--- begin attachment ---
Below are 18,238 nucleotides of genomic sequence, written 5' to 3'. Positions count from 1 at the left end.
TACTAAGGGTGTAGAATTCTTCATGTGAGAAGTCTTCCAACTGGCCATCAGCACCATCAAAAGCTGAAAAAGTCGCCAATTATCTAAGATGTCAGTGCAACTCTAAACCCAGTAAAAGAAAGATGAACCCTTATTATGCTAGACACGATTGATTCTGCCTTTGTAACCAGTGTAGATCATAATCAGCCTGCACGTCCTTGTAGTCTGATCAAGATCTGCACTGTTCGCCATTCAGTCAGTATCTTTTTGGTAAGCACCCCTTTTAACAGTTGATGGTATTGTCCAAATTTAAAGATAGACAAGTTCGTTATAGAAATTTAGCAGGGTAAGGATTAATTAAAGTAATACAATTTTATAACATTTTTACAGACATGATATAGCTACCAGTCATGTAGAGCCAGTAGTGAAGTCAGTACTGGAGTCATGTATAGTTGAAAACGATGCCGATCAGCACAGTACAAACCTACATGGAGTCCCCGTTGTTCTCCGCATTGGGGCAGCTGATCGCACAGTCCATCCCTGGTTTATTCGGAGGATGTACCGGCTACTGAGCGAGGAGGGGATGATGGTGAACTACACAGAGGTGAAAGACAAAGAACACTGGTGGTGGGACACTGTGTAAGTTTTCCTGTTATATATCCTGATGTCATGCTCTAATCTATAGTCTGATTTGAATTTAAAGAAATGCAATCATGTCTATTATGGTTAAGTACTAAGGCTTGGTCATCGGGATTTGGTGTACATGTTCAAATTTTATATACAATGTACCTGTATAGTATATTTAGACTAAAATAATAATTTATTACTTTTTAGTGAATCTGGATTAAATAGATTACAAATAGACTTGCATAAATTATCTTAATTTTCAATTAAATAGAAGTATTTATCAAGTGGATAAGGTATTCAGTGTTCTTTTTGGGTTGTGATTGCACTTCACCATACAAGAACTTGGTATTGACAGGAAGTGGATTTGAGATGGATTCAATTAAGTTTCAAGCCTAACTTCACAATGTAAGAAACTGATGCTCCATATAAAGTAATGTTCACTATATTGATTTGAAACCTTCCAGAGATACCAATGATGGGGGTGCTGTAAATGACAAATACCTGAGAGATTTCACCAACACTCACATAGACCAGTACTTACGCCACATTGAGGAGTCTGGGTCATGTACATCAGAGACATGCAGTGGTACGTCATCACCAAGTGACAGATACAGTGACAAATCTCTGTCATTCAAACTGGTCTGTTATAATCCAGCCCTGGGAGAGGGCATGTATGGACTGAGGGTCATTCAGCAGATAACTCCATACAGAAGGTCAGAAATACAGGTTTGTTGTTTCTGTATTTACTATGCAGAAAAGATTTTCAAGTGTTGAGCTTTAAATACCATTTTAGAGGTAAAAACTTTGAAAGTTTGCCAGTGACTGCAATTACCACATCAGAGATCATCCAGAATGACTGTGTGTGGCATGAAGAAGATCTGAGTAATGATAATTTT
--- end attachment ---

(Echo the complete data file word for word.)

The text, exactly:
Below are 18,238 nucleotides of genomic sequence, written 5' to 3'. Positions count from 1 at the left end.
TACTAAGGGTGTAGAATTCTTCATGTGAGAAGTCTTCCAACTGGCCATCAGCACCATCAAAAGCTGAAAAAGTCGCCAATTATCTAAGATGTCAGTGCAACTCTAAACCCAGTAAAAGAAAGATGAACCCTTATTATGCTAGACACGATTGATTCTGCCTTTGTAACCAGTGTAGATCATAATCAGCCTGCACGTCCTTGTAGTCTGATCAAGATCTGCACTGTTCGCCATTCAGTCAGTATCTTTTTGGTAAGCACCCCTTTTAACAGTTGATGGTATTGTCCAAATTTAAAGATAGACAAGTTCGTTATAGAAATTTAGCAGGGTAAGGATTAATTAAAGTAATACAATTTTATAACATTTTTACAGACATGATATAGCTACCAGTCATGTAGAGCCAGTAGTGAAGTCAGTACTGGAGTCATGTATAGTTGAAAACGATGCCGATCAGCACAGTACAAACCTACATGGAGTCCCCGTTGTTCTCCGCATTGGGGCAGCTGATCGCACAGTCCATCCCTGGTTTATTCGGAGGATGTACCGGCTACTGAGCGAGGAGGGGATGATGGTGAACTACACAGAGGTGAAAGACAAAGAACACTGGTGGTGGGACACTGTGTAAGTTTTCCTGTTATATATCCTGATGTCATGCTCTAATCTATAGTCTGATTTGAATTTAAAGAAATGCAATCATGTCTATTATGGTTAAGTACTAAGGCTTGGTCATCGGGATTTGGTGTACATGTTCAAATTTTATATACAATGTACCTGTATAGTATATTTAGACTAAAATAATAATTTATTACTTTTTAGTGAATCTGGATTAAATAGATTACAAATAGACTTGCATAAATTATCTTAATTTTCAATTAAATAGAAGTATTTATCAAGTGGATAAGGTATTCAGTGTTCTTTTTGGGTTGTGATTGCACTTCACCATACAAGAACTTGGTATTGACAGGAAGTGGATTTGAGATGGATTCAATTAAGTTTCAAGCCTAACTTCACAATGTAAGAAACTGATGCTCCATATAAAGTAATGTTCACTATATTGATTTGAAACCTTCCAGAGATACCAATGATGGGGGTGCTGTAAATGACAAATACCTGAGAGATTTCACCAACACTCACATAGACCAGTACTTACGCCACATTGAGGAGTCTGGGTCATGTACATCAGAGACATGCAGTGGTACGTCATCACCAAGTGACAGATACAGTGACAAATCTCTGTCATTCAAACTGGTCTGTTATAATCCAGCCCTGGGAGAGGGCATGTATGGACTGAGGGTCATTCAGCAGATAACTCCATACAGAAGGTCAGAAATACAGGTTTGTTGTTTCTGTATTTACTATGCAGAAAAGATTTTCAAGTGTTGAGCTTTAAATACCATTTTAGAGGTAAAAACTTTGAAAGTTTGCCAGTGACTGCAATTACCACATCAGAGATCATCCAGAATGACTGTGTGTGGCATGAAGAAGATCTGAGTAATGATAATTTT